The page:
In the event of a cyber-attack, MSPs are also on the front lines. As the party responsible for their clients’ cybersecurity management, it falls on them to act quickly and immediately salvage any digital evidence. Doing so and managing the aftermath is the most critical part of any cybercrime investigation, whether this applies to email, ransomware, or other attacks.
What role does digital forensics play in cybersecurity?
Digital forensics and cybersecurity often overlap as digital forensics plays an important role in your threat response. It can’t be used to prevent an attack from happening, but it’s an important part of recovering afterward.
When an attack does happen to penetrate an organization’s cybersecurity measures, the information you learn from your digital forensics efforts can also be studied to prevent future attacks.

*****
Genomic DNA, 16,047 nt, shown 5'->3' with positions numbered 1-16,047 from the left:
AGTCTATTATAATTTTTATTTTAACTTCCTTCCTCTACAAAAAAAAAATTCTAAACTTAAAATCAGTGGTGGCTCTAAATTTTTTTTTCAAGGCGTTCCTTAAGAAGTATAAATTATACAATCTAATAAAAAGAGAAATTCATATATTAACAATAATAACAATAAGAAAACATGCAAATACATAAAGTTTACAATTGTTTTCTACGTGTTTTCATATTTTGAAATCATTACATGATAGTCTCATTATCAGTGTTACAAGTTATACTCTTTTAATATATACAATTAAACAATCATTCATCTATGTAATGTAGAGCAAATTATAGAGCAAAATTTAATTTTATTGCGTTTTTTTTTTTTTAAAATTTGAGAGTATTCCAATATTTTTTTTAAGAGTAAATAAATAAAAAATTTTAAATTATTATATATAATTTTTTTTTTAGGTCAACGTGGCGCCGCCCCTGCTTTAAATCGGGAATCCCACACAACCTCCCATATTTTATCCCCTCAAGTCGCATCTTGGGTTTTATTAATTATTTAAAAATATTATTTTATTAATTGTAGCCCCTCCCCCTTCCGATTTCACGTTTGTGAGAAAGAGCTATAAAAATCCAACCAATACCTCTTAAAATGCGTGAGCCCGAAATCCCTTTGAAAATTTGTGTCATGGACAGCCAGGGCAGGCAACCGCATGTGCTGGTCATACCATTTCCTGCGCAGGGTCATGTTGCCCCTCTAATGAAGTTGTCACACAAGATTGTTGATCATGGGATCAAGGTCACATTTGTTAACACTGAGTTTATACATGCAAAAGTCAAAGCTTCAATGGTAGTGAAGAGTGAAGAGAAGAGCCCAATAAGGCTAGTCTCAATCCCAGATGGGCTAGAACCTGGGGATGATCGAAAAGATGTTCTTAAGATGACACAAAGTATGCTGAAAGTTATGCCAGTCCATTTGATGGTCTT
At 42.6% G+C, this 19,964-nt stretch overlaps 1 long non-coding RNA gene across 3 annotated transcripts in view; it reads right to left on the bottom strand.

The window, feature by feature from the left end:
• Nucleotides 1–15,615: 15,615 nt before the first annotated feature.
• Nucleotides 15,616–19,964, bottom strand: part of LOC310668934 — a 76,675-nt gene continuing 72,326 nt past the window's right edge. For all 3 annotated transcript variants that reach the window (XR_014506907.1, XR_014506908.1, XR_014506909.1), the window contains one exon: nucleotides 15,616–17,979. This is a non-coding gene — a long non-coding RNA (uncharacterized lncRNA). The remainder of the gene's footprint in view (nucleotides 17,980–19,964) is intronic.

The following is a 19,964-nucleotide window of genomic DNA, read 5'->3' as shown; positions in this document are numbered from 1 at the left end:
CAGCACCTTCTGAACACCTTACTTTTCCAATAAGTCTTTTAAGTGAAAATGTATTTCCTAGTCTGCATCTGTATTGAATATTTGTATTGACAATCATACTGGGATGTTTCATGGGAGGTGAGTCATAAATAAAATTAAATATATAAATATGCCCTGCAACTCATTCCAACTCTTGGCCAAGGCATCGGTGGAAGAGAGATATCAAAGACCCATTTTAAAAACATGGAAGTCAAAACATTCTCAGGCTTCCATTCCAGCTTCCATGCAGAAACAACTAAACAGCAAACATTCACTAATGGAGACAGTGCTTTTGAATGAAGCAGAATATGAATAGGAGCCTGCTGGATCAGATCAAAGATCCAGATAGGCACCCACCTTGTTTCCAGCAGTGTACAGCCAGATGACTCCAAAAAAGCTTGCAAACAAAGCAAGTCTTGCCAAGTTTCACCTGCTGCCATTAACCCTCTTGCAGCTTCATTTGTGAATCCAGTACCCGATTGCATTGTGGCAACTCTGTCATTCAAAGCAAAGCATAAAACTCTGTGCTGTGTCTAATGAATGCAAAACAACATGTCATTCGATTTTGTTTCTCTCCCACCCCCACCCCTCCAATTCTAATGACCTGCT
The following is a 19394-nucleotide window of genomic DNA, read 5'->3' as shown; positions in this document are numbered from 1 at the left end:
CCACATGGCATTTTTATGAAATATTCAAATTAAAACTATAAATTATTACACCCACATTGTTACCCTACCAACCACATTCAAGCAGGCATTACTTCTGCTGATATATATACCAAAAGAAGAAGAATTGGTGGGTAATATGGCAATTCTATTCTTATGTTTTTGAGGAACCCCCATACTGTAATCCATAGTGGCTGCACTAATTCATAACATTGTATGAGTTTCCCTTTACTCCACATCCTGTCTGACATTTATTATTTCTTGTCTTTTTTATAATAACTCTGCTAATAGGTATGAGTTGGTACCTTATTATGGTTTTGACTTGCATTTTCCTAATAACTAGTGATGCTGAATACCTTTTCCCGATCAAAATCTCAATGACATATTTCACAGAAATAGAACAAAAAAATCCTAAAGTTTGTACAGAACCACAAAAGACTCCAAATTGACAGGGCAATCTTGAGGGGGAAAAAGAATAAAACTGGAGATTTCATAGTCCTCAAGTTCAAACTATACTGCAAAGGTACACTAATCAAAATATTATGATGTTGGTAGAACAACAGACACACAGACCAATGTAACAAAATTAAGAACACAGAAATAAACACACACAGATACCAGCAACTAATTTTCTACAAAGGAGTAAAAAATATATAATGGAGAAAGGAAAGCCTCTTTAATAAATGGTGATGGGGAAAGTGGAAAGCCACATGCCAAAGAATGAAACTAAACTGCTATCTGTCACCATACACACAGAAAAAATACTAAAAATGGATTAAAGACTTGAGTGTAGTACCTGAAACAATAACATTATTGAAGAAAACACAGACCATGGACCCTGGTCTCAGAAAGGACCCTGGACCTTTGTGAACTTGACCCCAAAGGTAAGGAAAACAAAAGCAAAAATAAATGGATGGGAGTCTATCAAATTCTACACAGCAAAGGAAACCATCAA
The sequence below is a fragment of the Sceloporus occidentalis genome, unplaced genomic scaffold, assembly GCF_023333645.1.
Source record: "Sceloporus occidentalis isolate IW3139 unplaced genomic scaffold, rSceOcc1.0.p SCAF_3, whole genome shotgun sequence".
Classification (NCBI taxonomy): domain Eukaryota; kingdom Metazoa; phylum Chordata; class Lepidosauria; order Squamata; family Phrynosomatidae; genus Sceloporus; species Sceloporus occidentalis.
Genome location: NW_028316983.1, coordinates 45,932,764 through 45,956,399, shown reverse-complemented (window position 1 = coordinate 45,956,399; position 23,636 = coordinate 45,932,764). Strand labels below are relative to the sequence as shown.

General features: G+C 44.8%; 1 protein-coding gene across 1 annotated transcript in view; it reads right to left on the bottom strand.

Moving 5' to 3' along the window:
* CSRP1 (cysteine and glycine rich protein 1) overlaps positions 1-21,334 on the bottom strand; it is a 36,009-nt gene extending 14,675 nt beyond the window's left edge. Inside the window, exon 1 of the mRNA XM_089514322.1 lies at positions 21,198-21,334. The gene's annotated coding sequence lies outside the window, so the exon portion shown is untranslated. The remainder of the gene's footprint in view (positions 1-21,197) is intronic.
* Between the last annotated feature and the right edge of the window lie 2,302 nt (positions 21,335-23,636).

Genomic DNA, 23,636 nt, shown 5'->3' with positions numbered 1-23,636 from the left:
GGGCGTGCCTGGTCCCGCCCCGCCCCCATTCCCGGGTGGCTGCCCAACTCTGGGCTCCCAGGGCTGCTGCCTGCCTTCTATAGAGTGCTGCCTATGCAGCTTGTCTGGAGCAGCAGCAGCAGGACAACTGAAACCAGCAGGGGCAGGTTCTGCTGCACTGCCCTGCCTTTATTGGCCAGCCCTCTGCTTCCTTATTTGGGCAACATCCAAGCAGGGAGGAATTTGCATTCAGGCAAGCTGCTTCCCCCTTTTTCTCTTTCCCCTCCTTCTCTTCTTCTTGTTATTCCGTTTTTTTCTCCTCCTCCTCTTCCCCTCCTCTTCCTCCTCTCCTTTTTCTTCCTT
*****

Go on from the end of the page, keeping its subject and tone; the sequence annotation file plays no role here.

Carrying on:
You’ll also be able to offer your clients the utmost protection by leveraging digital forensics to see if there is still suspicious activity within the system. From there, you can suggest steps your clients can take to neutralize these threats and reduce dwell time in the future.
Follow the footprint
Using digital forensics effectively is all about following the digital footprint. MSPs play an important role in what computer forensics is since they are the first line of defense for data protection. Organizations should take the time to make sure their MSP is an expert in the field and can provide the quick response necessary to save data and, ultimately, bring hackers to justice.
Are you ready to help your clients enhance their cybersecurity and stop threat actors in their tracks? Contact ConnectWise today for more information and to see the cutting-edge tools we have to offer.